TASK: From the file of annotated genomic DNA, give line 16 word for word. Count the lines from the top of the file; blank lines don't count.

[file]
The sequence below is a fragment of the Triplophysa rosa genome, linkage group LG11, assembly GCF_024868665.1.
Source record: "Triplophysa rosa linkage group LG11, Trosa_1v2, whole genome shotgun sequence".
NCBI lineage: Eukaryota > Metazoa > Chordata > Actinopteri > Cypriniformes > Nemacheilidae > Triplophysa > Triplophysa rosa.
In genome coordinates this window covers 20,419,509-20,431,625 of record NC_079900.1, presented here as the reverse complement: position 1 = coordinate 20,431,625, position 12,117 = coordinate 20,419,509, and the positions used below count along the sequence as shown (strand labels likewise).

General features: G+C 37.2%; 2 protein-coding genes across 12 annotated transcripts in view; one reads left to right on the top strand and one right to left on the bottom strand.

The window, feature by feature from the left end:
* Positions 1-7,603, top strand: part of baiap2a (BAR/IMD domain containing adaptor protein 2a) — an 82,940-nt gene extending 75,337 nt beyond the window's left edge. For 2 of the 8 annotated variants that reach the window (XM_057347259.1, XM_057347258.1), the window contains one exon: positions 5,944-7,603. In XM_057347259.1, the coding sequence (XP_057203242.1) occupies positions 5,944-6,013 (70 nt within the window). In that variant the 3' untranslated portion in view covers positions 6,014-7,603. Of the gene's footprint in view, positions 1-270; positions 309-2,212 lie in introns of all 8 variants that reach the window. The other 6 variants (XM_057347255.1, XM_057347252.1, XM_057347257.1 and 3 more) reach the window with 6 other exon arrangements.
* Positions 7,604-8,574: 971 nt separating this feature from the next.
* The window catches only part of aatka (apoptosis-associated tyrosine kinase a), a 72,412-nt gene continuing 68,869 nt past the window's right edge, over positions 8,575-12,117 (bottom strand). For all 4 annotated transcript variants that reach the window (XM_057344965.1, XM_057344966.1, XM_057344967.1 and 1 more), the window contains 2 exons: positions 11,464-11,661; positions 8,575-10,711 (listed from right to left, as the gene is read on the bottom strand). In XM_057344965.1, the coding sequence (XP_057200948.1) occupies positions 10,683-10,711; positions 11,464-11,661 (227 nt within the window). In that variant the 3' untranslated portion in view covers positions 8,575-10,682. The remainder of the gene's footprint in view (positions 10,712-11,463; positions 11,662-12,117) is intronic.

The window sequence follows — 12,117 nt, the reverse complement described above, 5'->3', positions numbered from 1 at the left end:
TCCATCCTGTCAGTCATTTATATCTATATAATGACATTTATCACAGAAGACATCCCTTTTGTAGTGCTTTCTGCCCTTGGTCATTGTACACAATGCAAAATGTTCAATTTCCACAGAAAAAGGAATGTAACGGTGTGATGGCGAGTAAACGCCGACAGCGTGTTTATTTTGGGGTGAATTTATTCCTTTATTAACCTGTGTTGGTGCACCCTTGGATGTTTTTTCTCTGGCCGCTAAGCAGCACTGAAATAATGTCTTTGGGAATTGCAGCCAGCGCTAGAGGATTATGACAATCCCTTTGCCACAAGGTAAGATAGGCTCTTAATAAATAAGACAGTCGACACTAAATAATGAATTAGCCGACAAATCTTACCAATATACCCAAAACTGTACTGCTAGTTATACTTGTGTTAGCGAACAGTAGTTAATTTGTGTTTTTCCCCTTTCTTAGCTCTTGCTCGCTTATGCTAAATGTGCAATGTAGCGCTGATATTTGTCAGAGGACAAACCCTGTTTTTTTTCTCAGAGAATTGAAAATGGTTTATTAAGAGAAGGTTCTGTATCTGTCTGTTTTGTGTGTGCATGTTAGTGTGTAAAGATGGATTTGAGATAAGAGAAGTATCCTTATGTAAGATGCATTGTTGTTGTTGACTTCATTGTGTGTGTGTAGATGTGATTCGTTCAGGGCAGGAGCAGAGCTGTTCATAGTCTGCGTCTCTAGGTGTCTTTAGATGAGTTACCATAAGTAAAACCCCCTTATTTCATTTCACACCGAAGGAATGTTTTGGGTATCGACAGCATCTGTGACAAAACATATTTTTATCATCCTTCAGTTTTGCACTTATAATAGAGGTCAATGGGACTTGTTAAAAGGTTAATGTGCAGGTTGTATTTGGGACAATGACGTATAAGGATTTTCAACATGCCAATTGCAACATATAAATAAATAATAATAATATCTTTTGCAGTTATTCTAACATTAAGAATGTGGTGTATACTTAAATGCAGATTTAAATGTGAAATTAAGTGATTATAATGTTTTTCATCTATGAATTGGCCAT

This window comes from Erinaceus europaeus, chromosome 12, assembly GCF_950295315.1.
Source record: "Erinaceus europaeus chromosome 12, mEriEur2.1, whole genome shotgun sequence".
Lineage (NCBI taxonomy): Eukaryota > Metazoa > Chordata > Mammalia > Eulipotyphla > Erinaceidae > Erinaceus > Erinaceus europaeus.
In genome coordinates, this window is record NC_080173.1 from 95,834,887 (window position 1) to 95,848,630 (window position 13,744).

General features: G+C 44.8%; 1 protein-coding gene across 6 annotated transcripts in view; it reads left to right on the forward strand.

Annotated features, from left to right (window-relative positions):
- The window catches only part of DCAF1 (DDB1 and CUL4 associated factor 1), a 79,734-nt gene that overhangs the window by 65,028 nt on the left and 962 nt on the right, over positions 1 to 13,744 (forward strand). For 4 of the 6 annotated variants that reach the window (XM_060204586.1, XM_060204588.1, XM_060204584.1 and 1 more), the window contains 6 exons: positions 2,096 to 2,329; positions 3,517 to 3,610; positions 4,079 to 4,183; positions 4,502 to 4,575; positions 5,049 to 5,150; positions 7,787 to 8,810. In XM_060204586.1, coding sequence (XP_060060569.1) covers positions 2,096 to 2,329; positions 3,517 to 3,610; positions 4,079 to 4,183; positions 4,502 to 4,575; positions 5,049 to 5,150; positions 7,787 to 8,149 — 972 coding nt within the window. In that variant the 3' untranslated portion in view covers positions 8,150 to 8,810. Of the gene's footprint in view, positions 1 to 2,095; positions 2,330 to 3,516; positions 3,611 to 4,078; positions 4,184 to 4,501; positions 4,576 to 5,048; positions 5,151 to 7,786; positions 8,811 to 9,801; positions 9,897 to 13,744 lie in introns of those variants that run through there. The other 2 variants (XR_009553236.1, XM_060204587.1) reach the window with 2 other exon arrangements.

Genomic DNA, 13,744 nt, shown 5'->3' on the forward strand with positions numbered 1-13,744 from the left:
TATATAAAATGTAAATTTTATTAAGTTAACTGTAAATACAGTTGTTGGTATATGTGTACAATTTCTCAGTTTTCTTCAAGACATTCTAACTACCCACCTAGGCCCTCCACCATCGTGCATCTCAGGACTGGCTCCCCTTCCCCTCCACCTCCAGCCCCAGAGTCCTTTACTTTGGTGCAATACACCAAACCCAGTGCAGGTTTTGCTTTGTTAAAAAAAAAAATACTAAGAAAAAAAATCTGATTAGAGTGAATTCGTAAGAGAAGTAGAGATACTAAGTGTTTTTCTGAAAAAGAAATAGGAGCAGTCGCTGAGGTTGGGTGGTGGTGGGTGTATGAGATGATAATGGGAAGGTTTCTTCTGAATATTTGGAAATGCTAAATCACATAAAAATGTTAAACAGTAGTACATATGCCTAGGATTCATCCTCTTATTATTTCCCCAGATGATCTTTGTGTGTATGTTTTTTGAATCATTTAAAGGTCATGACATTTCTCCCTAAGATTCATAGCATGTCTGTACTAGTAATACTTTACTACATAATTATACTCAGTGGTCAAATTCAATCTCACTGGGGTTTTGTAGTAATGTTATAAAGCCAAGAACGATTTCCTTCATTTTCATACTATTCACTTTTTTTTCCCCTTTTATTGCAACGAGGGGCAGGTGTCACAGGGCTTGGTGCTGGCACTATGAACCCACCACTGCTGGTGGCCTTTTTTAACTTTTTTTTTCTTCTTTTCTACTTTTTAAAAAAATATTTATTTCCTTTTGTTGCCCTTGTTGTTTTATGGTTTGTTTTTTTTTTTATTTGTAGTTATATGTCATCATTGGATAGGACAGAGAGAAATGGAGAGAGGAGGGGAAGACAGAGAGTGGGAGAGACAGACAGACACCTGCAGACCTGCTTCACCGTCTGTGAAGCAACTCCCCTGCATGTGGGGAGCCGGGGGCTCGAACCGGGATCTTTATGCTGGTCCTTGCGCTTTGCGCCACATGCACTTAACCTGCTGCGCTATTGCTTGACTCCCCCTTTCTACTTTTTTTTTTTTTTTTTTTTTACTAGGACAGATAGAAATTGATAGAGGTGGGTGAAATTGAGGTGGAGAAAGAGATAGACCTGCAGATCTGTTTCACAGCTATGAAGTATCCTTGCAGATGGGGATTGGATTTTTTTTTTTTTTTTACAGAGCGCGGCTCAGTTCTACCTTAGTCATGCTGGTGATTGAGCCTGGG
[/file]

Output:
General features: G+C 44.8%; 1 protein-coding gene across 6 annotated transcripts in view; it reads left to right on the forward strand.